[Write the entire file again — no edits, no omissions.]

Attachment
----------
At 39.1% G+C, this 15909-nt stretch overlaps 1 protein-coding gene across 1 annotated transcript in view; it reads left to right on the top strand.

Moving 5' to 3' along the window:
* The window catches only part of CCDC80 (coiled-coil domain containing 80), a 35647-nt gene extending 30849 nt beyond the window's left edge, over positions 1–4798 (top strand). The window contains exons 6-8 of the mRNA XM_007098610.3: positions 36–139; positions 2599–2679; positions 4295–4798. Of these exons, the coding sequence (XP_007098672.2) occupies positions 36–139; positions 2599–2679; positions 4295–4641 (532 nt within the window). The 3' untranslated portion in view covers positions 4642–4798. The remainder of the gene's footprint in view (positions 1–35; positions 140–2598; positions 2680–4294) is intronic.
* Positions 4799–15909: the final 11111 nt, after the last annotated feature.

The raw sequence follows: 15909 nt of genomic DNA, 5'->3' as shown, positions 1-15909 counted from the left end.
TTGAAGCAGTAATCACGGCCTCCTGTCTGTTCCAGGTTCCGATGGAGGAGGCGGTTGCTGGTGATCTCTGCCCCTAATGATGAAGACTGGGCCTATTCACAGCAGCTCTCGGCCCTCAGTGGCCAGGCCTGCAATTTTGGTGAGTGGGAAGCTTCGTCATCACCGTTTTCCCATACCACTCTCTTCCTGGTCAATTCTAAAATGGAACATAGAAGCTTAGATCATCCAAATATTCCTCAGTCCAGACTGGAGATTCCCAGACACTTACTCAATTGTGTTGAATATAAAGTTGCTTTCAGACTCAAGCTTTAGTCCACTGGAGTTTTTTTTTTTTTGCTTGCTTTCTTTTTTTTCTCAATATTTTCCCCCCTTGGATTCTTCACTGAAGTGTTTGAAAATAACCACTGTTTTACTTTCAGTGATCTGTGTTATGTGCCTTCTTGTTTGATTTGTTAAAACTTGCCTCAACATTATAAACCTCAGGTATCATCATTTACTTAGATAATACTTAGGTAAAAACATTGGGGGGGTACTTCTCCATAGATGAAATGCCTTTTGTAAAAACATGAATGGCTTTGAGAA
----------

At 39.1% G+C, this 15909-nt stretch overlaps 1 protein-coding gene across 1 annotated transcript in view; it reads left to right on the top strand.

Moving 5' to 3' along the window:
* The window catches only part of CCDC80 (coiled-coil domain containing 80), a 35647-nt gene extending 30849 nt beyond the window's left edge, over positions 1–4798 (top strand). The window contains exons 6-8 of the mRNA XM_007098610.3: positions 36–139; positions 2599–2679; positions 4295–4798. Of these exons, the coding sequence (XP_007098672.2) occupies positions 36–139; positions 2599–2679; positions 4295–4641 (532 nt within the window). The 3' untranslated portion in view covers positions 4642–4798. The remainder of the gene's footprint in view (positions 1–35; positions 140–2598; positions 2680–4294) is intronic.
* Positions 4799–15909: the final 11111 nt, after the last annotated feature.

The raw sequence follows: 15909 nt of genomic DNA, 5'->3' as shown, positions 1-15909 counted from the left end.
TTGAAGCAGTAATCACGGCCTCCTGTCTGTTCCAGGTTCCGATGGAGGAGGCGGTTGCTGGTGATCTCTGCCCCTAATGATGAAGACTGGGCCTATTCACAGCAGCTCTCGGCCCTCAGTGGCCAGGCCTGCAATTTTGGTGAGTGGGAAGCTTCGTCATCACCGTTTTCCCATACCACTCTCTTCCTGGTCAATTCTAAAATGGAACATAGAAGCTTAGATCATCCAAATATTCCTCAGTCCAGACTGGAGATTCCCAGACACTTACTCAATTGTGTTGAATATAAAGTTGCTTTCAGACTCAAGCTTTAGTCCACTGGAGTTTTTTTTTTTTTGCTTGCTTTCTTTTTTTTCTCAATATTTTCCCCCCTTGGATTCTTCACTGAAGTGTTTGAAAATAACCACTGTTTTACTTTCAGTGATCTGTGTTATGTGCCTTCTTGTTTGATTTGTTAAAACTTGCCTCAACATTATAAACCTCAGGTATCATCATTTACTTAGATAATACTTAGGTAAAAACATTGGGGGGGTACTTCTCCATAGATGAAATGCCTTTTGTAAAAACATGAATGGCTTTGAGAA